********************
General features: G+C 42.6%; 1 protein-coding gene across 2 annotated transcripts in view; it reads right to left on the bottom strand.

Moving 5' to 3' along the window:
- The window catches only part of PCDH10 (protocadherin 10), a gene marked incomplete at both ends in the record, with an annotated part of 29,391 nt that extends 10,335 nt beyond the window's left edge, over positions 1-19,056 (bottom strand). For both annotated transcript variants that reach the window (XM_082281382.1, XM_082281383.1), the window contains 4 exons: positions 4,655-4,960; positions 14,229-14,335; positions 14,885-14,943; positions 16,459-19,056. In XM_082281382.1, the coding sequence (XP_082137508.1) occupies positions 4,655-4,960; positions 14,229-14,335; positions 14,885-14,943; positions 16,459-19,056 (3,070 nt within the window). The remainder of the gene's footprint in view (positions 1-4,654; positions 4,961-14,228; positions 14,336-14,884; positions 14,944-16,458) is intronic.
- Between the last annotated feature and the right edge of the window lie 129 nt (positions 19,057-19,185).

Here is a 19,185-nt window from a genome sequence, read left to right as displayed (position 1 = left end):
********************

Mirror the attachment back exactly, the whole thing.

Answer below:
General features: G+C 42.6%; 1 protein-coding gene across 2 annotated transcripts in view; it reads right to left on the bottom strand.

Moving 5' to 3' along the window:
- The window catches only part of PCDH10 (protocadherin 10), a gene marked incomplete at both ends in the record, with an annotated part of 29,391 nt that extends 10,335 nt beyond the window's left edge, over positions 1-19,056 (bottom strand). For both annotated transcript variants that reach the window (XM_082281382.1, XM_082281383.1), the window contains 4 exons: positions 4,655-4,960; positions 14,229-14,335; positions 14,885-14,943; positions 16,459-19,056. In XM_082281382.1, the coding sequence (XP_082137508.1) occupies positions 4,655-4,960; positions 14,229-14,335; positions 14,885-14,943; positions 16,459-19,056 (3,070 nt within the window). The remainder of the gene's footprint in view (positions 1-4,654; positions 4,961-14,228; positions 14,336-14,884; positions 14,944-16,458) is intronic.
- Between the last annotated feature and the right edge of the window lie 129 nt (positions 19,057-19,185).

Here is a 19,185-nt window from a genome sequence, read left to right as displayed (position 1 = left end):